The Chinook is a heavy-lift transport helicopter -- one of the most important vehicles for the Army's 160th Special Operations Aviation Regiment (SOAR).
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Special Operations forces are trained to perform wherever hostilities call, on land, in the air, and above or below the surface of water. Their duty requires sophisticated transportation options, for insertion and extraction and for in-mission mobility. Vehicles available for each SOF mission are adapted and designed to provide maximum firepower, speed, stealth, and armor, plus advanced mobile communication and integrated computing equipment.

LAND

Ground Mobility Vehicles (GMVs):
The U.S. military has used variations of the Humvee since the 1989 invasion of Panama. Based on the lessons learned in Operation Desert Storm in 1991, SOF added heavier suspensions, rugged tires, improved ground clearance, an open bed, removable armor plating, and a towing winch to the nearly three-ton 4×4.

A 12-man Operational Detachment Alpha (ODA) will typically patrol with four GMVs, which can be mounted with .50-caliber machine guns, belt-fed machine guns, grenade launchers, and SAW 5.56 machine guns. The GMV has a cruising range of 275 miles, allowing forces to operate far behind enemy lines. Operators undergo extensive training in in-field repairs and off-road handling.

Ranger Special Operations Vehicles (SOVS):
Based on the Land Rover 100, the Ranger SOV is a light attack vehicle that can be transported by helicopter, and it’s vital for the 75th Ranger Regiment. The 4×4 Ranger SOV is smaller than the Humvee, giving it greater mobility. It carries seven Rangers and can be mounted with .50-caliber machine guns, belt-fed machine guns, and 40mm grenade launchers. Rather than functioning as a general attack vehicle, the Ranger SOV is used to quickly apply force to specific locations on a battlefield. The vehicles can be modified to serve as a weapons carrier, medical vehicle, or communications hub. The Ranger SOV replaced the standard Army Jeep in 1992.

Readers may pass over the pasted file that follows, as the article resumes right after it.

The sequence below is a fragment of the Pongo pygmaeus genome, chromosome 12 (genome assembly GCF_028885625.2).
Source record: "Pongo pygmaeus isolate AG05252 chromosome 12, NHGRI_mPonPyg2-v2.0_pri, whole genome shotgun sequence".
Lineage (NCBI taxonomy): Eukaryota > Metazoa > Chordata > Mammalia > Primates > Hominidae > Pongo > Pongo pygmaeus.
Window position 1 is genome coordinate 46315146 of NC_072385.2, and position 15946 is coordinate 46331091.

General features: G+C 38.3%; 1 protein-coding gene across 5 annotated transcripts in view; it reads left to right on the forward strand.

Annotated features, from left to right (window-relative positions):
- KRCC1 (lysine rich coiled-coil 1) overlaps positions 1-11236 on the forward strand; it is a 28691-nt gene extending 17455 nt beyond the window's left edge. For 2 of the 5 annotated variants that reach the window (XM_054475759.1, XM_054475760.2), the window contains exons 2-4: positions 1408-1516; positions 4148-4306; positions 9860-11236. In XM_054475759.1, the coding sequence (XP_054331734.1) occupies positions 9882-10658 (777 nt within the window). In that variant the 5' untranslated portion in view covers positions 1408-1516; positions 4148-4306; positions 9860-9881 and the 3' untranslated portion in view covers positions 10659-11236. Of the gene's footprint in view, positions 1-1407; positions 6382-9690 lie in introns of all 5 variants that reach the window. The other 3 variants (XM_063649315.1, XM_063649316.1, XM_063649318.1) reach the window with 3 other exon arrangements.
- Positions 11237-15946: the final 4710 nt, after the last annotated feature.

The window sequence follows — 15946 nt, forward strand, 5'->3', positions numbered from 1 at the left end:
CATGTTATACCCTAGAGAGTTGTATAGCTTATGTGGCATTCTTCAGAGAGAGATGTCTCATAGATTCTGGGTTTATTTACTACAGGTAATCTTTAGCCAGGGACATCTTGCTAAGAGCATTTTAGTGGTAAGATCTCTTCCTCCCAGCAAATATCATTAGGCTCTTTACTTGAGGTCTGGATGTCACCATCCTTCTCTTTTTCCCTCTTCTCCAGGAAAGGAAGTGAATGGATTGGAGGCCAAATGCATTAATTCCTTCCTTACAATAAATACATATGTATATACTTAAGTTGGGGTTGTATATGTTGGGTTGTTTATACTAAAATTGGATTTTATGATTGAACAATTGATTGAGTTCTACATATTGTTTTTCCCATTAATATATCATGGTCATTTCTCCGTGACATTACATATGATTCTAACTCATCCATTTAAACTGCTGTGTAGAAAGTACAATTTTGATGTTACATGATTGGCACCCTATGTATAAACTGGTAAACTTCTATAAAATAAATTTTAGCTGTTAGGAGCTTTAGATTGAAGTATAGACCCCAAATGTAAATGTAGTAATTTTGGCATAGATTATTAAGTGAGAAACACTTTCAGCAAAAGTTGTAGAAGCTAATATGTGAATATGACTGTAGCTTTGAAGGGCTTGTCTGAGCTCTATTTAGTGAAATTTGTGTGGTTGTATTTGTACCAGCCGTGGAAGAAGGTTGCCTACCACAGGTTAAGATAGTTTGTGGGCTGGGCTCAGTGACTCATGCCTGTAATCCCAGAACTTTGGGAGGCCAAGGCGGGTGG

Nonstandard Tactical Vehicles (NSTVS):
Early in the Afghanistan war, Special Ops forces got their hands on Toyota Hilux flatbed pickups, which they jerry-rigged with machine gun mounts. Because the commercial version of the trucks were widespread among the local populations, the SOF attracted little notice, could move with greater stealth, and spare parts were easy to find. Later, U.S. Special Operations Command purchased Toyota Tacomas and modified them with belt-fed machine gun mounts, grenade launchers, roll bars, infrared headlights, satellite communications, and tracker units.

Light Medium Tactical Vehicles (LMTV), “WAR PIGS”:
The war pig serves as a mothership for groups of GMVs operating far from a supply base. The 2.5-ton truck is stripped to bare essentials so it can be loaded with ammunition, fuel, and supplies needed by the group for the mission. It is fitted with mounts for .50-caliber machine guns, belt-fed machine guns, and grenade launchers.

Armored Ground Mobility Systems (AGMS):
The 6×6 armored personnel carrier transports seven troops plus a commander and driver. It is primarily used by Delta Force, but is in limited use by Rangers as well. The vehicle replaces light armored vehicles for direct action missions, when shielded vehicles are needed to protect troops being transported to battle locations. The AGMS features a shielded mount on the roof for a .50-caliber machine gun or grenade launcher, shielded driver’s compartment, custom armor kit, electronic anti-IED measures, and secure radio system.